AutoMedx is a private company, but it was founded with support and funding from the Pentagon’s research arm, the Defense Advanced Research Projects Agency, or DARPA. Ling’s boss at DARPA was Adm. Brett Giroir, a physician who now serves as assistant secretary of health and human services and is in charge of coronavirus testing for the Trump administration.
Urias did not respond to requests for comment. Stephanie M. Bialek, a spokeswoman for the Strategic National Stockpile, which is part of HHS, said Urias had no involvement in the AutoMedx contract. Giroir, through a spokesman, denied involvement in the AutoMedx contract.
In an interview, Ling said AutoMedx did not receive special treatment, to his knowledge, and said the company’s ventilator is a useful device for pandemic response. Air Force Lt. Col. Mike Andrews, a spokesman for the Office of the Secretary of Defense, said the agency’s goal in purchasing AutoMedx devices was “to source as many ventilators as possible in the immediate future.”
“AutoMedx’s ventilators are developed to provide lifesaving mechanical ventilation when there is a lack of full-featured ventilators or a shortage of the highly trained staff necessary to operate them,” Evans said in a statement. He said the company spent 2½ months improving the motor and software of the device to better meet the demands of coronavirus patients.
Corey Russ, co-founder and CEO of Combat Medical Systems, the sole distributor for AutoMedx, said he agreed that the ventilator’s capabilities lag behind more robust systems used in hospitals, but he described the ventilator as being used on patients before they become so sick that they need a better ventilator. “You don’t go to battle with just a rifle or a shotgun. You go with a variety of weapons,” he said.
“I will tell you right now if I had to choose between a SAVe II ventilator and a full-featured one, I would take the full-featured one right now. They are incredibly wonderful pieces of medical equipment,” Ling said in an interview. As for the SAVe II, “It’s better than nothing.”
Ling said the simplified features of the AutoMedx ventilator have another benefit: Doctors who aren’t trained on ventilators can use it more easily. “The less-trained provider working with a full-featured ventilator can actually hurt somebody,” he said.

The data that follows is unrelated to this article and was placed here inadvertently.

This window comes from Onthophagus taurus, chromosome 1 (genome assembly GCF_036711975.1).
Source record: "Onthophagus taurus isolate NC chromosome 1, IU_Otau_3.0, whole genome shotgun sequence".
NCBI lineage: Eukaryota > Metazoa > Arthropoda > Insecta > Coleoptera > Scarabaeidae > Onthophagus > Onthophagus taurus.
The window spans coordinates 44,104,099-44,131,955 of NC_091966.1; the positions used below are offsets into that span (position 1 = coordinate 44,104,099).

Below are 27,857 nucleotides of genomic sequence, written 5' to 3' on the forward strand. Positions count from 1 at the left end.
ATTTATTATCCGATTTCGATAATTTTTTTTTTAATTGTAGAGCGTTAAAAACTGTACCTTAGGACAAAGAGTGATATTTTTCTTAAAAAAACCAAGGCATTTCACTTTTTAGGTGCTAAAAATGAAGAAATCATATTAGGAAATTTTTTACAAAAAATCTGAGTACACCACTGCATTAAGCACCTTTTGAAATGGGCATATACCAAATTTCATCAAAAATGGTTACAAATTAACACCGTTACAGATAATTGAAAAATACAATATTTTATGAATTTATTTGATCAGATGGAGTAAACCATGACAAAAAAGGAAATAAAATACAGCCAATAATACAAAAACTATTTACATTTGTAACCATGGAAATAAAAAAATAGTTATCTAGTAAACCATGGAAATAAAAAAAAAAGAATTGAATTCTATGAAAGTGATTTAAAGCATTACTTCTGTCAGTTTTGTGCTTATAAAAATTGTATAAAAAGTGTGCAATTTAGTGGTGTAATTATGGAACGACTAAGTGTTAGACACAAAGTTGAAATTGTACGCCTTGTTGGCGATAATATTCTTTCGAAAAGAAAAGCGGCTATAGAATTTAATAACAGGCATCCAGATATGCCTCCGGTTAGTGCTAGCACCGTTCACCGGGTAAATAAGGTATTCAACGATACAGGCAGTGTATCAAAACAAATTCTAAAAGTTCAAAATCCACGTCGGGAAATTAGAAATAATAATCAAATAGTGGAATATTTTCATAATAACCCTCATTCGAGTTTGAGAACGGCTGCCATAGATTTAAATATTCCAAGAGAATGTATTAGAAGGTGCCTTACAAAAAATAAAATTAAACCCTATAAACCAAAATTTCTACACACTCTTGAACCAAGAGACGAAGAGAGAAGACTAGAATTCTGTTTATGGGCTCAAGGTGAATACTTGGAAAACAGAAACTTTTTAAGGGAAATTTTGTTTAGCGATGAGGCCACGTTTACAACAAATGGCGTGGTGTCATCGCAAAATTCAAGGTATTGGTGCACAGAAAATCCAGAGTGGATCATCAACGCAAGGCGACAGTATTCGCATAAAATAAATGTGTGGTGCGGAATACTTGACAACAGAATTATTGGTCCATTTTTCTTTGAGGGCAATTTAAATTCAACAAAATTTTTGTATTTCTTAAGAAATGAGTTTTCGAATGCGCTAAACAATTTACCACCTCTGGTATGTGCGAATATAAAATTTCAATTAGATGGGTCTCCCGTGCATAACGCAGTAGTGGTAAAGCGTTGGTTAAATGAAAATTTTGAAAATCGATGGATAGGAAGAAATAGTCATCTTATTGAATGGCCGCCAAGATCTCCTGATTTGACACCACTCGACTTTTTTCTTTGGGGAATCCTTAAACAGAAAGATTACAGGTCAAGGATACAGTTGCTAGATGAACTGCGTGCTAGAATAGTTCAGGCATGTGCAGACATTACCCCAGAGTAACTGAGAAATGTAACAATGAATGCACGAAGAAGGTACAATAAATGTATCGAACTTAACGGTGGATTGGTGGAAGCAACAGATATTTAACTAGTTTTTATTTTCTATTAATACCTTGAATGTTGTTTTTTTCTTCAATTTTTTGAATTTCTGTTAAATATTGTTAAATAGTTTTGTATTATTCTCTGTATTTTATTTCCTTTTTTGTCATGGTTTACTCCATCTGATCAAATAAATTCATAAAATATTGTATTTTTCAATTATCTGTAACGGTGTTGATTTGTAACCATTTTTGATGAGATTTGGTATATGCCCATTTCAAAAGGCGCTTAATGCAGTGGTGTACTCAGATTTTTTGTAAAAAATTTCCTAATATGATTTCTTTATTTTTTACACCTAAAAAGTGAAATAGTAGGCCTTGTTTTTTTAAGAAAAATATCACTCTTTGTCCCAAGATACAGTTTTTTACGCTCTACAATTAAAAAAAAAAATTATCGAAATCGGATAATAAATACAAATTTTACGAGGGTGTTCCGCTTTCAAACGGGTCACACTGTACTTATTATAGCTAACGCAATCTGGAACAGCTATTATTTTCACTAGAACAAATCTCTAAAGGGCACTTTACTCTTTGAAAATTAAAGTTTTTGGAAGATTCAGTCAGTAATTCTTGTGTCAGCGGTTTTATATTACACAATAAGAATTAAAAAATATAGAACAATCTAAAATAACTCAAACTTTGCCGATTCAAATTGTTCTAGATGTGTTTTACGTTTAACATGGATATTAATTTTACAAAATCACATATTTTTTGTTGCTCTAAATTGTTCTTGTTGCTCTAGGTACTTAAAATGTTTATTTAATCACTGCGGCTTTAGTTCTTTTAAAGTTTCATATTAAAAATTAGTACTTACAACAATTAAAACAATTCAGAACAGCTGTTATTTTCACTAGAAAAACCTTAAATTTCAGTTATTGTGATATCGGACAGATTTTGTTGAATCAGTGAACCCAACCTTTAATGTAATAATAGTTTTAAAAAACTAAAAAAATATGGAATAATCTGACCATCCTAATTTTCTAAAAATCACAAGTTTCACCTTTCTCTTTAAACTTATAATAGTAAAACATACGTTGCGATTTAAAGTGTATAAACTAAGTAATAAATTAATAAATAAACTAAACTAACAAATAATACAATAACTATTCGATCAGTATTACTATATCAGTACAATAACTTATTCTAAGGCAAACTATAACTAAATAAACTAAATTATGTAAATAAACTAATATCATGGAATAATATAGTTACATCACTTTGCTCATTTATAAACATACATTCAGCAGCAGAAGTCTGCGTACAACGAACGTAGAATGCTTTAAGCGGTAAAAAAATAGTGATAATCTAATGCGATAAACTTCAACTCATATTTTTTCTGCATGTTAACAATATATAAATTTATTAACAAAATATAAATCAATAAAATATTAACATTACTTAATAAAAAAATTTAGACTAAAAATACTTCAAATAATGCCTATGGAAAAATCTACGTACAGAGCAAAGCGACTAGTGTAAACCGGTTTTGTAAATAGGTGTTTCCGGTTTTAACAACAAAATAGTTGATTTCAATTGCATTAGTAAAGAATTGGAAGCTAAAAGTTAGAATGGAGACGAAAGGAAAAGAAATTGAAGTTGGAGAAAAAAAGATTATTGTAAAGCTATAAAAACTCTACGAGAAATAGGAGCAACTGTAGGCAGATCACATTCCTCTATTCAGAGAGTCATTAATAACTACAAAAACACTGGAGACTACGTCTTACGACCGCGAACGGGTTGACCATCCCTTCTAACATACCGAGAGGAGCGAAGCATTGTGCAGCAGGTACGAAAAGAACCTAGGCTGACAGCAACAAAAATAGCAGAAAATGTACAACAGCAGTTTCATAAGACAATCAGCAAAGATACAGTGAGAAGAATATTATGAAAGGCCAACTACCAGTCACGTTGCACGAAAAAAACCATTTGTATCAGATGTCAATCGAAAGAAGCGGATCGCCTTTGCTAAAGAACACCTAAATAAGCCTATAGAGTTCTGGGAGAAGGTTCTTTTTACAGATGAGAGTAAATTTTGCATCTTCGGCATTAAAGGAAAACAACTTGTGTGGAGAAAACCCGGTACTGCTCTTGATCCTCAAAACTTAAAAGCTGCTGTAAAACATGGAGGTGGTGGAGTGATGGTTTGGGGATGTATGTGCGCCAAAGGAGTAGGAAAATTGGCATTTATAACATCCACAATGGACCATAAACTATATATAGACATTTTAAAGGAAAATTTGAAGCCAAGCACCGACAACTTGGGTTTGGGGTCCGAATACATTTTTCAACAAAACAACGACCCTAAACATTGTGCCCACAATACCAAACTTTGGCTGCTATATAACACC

The SAVe, short for Simplified Automatic Ventilator, was created with funding from DARPA, the same government agency that created the precursor for the Internet, GPS satellites and the computer mouse. It was designed to be relatively inexpensive, lightweight, work on batteries and be operated by people with little medical training. The SAVe was on display at the 2007 DARPATech conference in Anaheim, Calif., a glitzy affair that was well attended by national tech reporters. With the promise of helping wounded soldiers make it from the battlefield to the hospital, the AutoMedx device received write-ups in publications such as Popular Mechanics.
The company was founded by Bill Wiesmann, a retired Army colonel turned entrepreneur who currently serves as chairman of the company, and Urias, an engineer who received a master’s degree in engineering from Harvey Mudd College in 2000.
The SAVe ventilator received approval from the Food and Drug Administration a month after the DARPA event and went into mass production in early 2008, according to a news release issued at the time by the company’s distributor at the time.
Giroir, who was director of science for DARPA at the time and oversaw the development of the SAVe, was also pushing the device as a solution to global pandemics, according to one person involved with the device who spoke on the condition of anonymity because they were not authorized to speak publicly. Many victims of the severe acute respiratory syndrome (SARS) outbreak of 2003 died because they essentially lost the ability to breathe, a syndrome known as acute respiratory distress syndrome (ARDS). By placing virus victims on ventilators, doctors were able to save some patients via artificial breath. But ventilators are expensive and complicated to use, and Giroir thought the SAVe would be a less expensive “surge” ventilator to be used in the case of another pandemic, this person said.